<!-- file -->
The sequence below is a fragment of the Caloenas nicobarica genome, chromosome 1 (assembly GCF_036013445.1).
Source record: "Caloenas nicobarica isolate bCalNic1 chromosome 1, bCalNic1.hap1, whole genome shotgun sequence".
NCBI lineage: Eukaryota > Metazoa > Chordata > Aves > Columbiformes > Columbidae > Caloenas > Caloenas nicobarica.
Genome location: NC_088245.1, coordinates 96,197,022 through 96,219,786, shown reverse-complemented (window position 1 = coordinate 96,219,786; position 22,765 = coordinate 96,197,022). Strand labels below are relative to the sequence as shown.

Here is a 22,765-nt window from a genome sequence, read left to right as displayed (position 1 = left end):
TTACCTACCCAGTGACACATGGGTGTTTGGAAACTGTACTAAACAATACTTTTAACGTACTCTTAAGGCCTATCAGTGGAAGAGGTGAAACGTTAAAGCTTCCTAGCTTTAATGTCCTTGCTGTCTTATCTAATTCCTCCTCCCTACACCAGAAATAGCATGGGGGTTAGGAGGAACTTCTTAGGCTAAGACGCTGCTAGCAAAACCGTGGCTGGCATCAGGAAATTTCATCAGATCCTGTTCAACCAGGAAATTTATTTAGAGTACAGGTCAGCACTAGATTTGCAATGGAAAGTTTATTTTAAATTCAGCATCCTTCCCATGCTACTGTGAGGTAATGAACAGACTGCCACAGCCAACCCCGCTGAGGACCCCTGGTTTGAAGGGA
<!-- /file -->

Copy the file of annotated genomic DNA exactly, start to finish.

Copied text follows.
The sequence below is a fragment of the Caloenas nicobarica genome, chromosome 1 (assembly GCF_036013445.1).
Source record: "Caloenas nicobarica isolate bCalNic1 chromosome 1, bCalNic1.hap1, whole genome shotgun sequence".
NCBI lineage: Eukaryota > Metazoa > Chordata > Aves > Columbiformes > Columbidae > Caloenas > Caloenas nicobarica.
Genome location: NC_088245.1, coordinates 96,197,022 through 96,219,786, shown reverse-complemented (window position 1 = coordinate 96,219,786; position 22,765 = coordinate 96,197,022). Strand labels below are relative to the sequence as shown.

Here is a 22,765-nt window from a genome sequence, read left to right as displayed (position 1 = left end):
TTACCTACCCAGTGACACATGGGTGTTTGGAAACTGTACTAAACAATACTTTTAACGTACTCTTAAGGCCTATCAGTGGAAGAGGTGAAACGTTAAAGCTTCCTAGCTTTAATGTCCTTGCTGTCTTATCTAATTCCTCCTCCCTACACCAGAAATAGCATGGGGGTTAGGAGGAACTTCTTAGGCTAAGACGCTGCTAGCAAAACCGTGGCTGGCATCAGGAAATTTCATCAGATCCTGTTCAACCAGGAAATTTATTTAGAGTACAGGTCAGCACTAGATTTGCAATGGAAAGTTTATTTTAAATTCAGCATCCTTCCCATGCTACTGTGAGGTAATGAACAGACTGCCACAGCCAACCCCGCTGAGGACCCCTGGTTTGAAGGGA